Borough farm show highlights home-grown achievements

Event begins Monday; open to public Tuesday to Thursday

Farm show judges look over entries during the Hollidaysburg Farm Show on Sept. 20, 2016. This year’s show begins Monday and runs through Thursday. Mirror file photo

HOLLIDAYSBURG — The 82nd annual Hollidaysburg Community Farm Show gets underway Monday in the sports building behind Hollidaysburg Area Senior High School.

The public can visit the show Tuesday through Thursday.

The show is many things, but its primary purpose is to exhibit products that show progress in agriculture and home economics.

But a farm show is much more than that. It is a show of crops, garden produce, fruits and flowers, of fine things to eat, to wear and of objects of utility and beauty produced by home craftsman, according to the show’s web page.

“The purpose of the farm show is to show the community the stuff that people grow. You don’t have to be a farmer to participate, it can be someone who has their own garden,” said Farm Show President Apryl Smith, who has been involved with the show for more than 50 years. “We are encouraging the kids from different schools to come so they can learn a little bit about farming.

“We want you to show your stuff and get more people interested in farming.”

Smith said the show typically receives hundreds of entries ranging from canned goods, artwork and crafts, cut and potted flowers, vegetables, quilts, knitted and crocheted items, farm crops and baked goods.

Numbers were down a bit last year.

“We had so much rain. It depends on the weather for vegetables and flowers. We’ve been maintaining our number of entries pretty good,” Smith said.

The Hollidaysburg show is different than others because it does not include animals.

“They did have animals at one time but haven’t had them for a long time,” Smith said. “Kids do come and ask ‘Where are the animals?’ We tell them farming is more than just about animals.”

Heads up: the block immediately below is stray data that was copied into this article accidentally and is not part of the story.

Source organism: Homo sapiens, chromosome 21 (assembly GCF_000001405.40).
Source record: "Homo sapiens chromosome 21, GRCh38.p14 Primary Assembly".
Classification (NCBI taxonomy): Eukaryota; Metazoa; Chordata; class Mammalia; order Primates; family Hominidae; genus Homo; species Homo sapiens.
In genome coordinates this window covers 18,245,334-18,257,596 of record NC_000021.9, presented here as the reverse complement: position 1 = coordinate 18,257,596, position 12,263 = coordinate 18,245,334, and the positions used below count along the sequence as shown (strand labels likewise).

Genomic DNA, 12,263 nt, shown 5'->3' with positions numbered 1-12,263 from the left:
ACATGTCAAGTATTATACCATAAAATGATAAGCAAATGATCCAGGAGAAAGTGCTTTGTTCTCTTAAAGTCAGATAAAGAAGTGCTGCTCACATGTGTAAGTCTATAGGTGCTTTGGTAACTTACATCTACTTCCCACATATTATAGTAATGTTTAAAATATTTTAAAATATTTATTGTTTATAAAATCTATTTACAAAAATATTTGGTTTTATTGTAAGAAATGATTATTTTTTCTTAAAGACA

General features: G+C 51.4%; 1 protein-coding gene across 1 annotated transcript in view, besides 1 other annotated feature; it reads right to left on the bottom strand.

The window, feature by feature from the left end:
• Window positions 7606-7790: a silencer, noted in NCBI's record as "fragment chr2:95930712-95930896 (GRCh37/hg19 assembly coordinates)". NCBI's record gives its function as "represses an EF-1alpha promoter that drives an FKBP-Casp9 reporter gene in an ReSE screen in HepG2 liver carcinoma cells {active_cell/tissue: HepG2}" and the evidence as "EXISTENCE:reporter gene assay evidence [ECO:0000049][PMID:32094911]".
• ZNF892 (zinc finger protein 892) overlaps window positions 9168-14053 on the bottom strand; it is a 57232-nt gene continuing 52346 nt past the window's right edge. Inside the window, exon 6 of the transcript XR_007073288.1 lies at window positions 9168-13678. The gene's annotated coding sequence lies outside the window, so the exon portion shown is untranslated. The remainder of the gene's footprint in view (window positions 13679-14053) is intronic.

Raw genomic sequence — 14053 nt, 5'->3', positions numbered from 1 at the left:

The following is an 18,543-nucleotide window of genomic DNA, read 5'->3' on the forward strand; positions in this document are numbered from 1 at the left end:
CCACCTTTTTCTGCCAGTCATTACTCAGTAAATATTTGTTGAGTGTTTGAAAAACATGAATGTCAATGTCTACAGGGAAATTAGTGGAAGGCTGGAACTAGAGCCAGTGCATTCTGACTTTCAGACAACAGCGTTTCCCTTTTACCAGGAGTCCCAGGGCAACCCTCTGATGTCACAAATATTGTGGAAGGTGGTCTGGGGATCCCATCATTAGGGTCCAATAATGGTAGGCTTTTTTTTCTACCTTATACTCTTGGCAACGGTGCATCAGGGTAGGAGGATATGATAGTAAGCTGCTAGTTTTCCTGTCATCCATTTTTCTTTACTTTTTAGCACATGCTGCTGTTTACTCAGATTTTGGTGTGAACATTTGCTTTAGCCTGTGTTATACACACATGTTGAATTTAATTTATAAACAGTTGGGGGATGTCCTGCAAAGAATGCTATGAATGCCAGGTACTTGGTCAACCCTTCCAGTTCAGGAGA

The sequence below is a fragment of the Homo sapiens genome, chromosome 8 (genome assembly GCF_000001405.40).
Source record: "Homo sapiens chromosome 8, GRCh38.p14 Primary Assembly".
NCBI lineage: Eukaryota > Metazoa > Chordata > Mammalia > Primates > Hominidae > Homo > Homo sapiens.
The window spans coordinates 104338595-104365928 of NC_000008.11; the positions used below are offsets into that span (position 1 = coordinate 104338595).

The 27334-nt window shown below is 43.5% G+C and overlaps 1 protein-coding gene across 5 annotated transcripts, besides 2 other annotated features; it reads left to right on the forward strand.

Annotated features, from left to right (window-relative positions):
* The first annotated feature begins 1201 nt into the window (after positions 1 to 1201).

The Hollidaysburg show is among 110 community fairs across Pennsylvania.

Linda Ickes of Osterburg has been attending the show for about 23 years.

She typically exhibits flowers, farm products such as vegetables, corn and nuts, and she makes afghans, quilts, bedspreads and clothes.

“It is a nice show. The people are friendly and you get to see the other products people bring in,” Ickes said.

This year’s show will include two master gardeners who will hand out materials and answer questions, Smith said.

The show runs through Thursday.

Exhibits can be entered from 7 to 10 p.m. Monday, and from 8 to 10 a.m. Tuesday.

From 10 a.m. to 4 p.m. Tuesday, exhibits will be closed to the public as they are arranged and judged.

The public can visit the show from 4 to 10 p.m. Tuesday, with a milk drinking contest from 5:30 to 6:30 p.m. and a pie eating contest from 7 to 8 p.m.; 8 a.m. to 9. p.m. Wednesday, with a horseshoe pitching contest from 4:30 to 7:30 p.m.; and from 8 a.m.to 8 p.m. Thursday, with a jump rope contest from 4:30 to 6 p.m.

Mirror Staff Writer Walt Frank is at 946-7467.


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